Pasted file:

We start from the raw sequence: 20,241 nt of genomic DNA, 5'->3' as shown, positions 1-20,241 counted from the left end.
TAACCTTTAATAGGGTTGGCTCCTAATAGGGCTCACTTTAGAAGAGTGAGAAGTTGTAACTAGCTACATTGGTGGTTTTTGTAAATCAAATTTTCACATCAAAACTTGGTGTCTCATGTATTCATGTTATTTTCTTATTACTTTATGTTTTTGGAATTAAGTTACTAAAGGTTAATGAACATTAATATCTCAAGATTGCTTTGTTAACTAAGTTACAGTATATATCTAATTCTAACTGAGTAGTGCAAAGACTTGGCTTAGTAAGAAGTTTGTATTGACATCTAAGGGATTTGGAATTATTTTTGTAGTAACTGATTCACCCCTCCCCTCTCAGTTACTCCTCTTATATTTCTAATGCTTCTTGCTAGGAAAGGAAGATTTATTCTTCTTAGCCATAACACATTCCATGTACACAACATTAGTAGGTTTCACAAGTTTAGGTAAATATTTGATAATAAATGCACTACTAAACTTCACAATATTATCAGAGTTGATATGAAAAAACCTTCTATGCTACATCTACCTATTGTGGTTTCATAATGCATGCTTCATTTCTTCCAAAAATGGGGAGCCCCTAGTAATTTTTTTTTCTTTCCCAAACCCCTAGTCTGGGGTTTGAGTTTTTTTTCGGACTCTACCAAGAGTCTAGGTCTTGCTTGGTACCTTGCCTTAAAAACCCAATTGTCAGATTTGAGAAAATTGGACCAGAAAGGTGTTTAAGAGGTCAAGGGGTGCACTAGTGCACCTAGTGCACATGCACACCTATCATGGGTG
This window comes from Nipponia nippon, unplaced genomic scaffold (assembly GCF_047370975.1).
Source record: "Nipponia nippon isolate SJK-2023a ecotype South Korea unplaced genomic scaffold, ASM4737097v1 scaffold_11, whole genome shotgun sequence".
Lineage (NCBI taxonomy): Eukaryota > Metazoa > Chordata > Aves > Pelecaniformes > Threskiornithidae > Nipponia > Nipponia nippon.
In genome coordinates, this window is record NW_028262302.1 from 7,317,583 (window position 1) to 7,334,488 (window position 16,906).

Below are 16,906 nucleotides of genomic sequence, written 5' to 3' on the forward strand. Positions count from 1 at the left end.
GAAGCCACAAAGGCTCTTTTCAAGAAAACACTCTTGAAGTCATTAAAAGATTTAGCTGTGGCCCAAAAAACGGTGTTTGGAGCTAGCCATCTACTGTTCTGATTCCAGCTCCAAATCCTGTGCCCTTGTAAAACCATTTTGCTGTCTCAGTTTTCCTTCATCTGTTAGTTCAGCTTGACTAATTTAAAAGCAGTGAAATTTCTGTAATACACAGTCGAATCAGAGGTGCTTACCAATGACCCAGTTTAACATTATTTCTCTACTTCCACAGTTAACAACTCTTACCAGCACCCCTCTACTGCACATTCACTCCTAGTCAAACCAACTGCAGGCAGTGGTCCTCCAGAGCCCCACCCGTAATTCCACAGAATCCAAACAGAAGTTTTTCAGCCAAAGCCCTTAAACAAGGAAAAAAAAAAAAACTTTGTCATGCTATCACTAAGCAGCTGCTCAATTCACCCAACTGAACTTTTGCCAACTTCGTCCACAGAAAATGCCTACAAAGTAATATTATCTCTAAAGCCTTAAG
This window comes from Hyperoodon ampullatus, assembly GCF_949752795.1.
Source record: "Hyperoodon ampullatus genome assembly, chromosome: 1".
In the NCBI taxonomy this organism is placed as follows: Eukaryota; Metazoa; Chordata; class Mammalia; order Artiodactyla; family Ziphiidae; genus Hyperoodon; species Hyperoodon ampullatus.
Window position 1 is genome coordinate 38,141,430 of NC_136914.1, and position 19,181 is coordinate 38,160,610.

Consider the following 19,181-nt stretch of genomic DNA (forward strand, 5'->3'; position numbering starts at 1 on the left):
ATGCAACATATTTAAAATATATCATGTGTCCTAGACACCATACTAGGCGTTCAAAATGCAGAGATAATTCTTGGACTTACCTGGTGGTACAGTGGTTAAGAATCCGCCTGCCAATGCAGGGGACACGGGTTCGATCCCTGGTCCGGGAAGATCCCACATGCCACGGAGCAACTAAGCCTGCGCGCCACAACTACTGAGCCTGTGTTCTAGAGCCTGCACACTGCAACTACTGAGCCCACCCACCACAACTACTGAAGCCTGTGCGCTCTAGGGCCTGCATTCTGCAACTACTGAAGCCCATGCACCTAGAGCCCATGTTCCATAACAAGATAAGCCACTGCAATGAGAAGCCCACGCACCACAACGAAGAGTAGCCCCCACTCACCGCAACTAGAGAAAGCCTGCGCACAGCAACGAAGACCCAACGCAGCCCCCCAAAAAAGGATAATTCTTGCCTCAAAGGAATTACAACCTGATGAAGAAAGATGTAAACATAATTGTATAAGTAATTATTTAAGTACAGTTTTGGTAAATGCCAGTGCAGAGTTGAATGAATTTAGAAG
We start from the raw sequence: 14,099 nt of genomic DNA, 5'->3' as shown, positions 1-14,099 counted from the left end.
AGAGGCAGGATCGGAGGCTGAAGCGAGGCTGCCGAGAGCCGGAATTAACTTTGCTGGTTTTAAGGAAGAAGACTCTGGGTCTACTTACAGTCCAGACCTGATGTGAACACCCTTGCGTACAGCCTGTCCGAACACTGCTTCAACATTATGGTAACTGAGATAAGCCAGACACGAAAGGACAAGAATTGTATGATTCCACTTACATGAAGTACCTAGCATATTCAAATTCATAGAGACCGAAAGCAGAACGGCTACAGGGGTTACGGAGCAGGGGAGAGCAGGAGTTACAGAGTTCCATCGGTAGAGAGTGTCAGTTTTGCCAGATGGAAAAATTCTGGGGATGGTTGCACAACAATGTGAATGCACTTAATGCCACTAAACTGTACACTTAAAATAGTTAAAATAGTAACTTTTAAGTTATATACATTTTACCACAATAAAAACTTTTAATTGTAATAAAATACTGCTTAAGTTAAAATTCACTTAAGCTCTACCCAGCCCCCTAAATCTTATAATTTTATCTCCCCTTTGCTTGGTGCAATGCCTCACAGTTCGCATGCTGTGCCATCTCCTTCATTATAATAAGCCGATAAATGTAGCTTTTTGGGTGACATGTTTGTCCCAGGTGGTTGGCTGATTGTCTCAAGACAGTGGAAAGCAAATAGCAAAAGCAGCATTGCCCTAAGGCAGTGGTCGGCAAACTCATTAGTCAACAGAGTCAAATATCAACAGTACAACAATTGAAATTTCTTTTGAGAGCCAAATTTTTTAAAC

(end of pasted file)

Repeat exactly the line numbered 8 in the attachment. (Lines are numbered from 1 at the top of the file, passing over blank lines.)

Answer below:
GAAGCCACAAAGGCTCTTTTCAAGAAAACACTCTTGAAGTCATTAAAAGATTTAGCTGTGGCCCAAAAAACGGTGTTTGGAGCTAGCCATCTACTGTTCTGATTCCAGCTCCAAATCCTGTGCCCTTGTAAAACCATTTTGCTGTCTCAGTTTTCCTTCATCTGTTAGTTCAGCTTGACTAATTTAAAAGCAGTGAAATTTCTGTAATACACAGTCGAATCAGAGGTGCTTACCAATGACCCAGTTTAACATTATTTCTCTACTTCCACAGTTAACAACTCTTACCAGCACCCCTCTACTGCACATTCACTCCTAGTCAAACCAACTGCAGGCAGTGGTCCTCCAGAGCCCCACCCGTAATTCCACAGAATCCAAACAGAAGTTTTTCAGCCAAAGCCCTTAAACAAGGAAAAAAAAAAAAACTTTGTCATGCTATCACTAAGCAGCTGCTCAATTCACCCAACTGAACTTTTGCCAACTTCGTCCACAGAAAATGCCTACAAAGTAATATTATCTCTAAAGCCTTAAG